Life for a manatee is tough. Sure, it may look like a lot of grazing and lazy swimming at first glance, but these docile creatures have to contend with boats, tourist harassment, and habitat destruction. The Florida Fish and Wildlife Research Institute recently reported that a toxic algae bloom has killed 241 manatees in St. Petersburg, Florida. The number greatly surpasses the previous record of 151 red tide deaths set in 1996. The most recent bloom began last fall in the Gulf of Mexico in a 70-mile area of the coast stretching from Sarasota to Lee County, and it affected a population of about 5,000 manatees.
Red tides happen when naturally occurring algae grow out of control and fill the water with large amounts of toxins. The chemicals are inhaled by manatees when they come up for air and ingested when the poisons settle into the grass they feed upon. The toxins can cause the animals to have seizures that paralyze them, making it a struggle for them to reach the surface for air. Although red tide is no longer detected in the manatees’ habitat, researches believe that algal blooms have destroyed sea grass, changing the feeding patterns of the giant mammals and forcing them to seek other sources of nourishment.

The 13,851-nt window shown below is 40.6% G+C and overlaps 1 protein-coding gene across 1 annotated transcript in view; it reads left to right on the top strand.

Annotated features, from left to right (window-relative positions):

A total of 463 of the endangered species have died this year, not including those who have perished due to red tide. On the Gulf Coast, 12 manatees were rescued and taken to Tampa’s Lowry Park Zoo to recover from red tide poisoning. Two were sent to Sea World in Orlando, and three others to Homosassa Springs Wildlife State Park. The rest found a home at the zoo where they received injections of the anti-toxin atropine and antibiotics. Caretakers had to hold the manatees heads above water to assist their breathing. Many recovered quickly, and remain at the facility.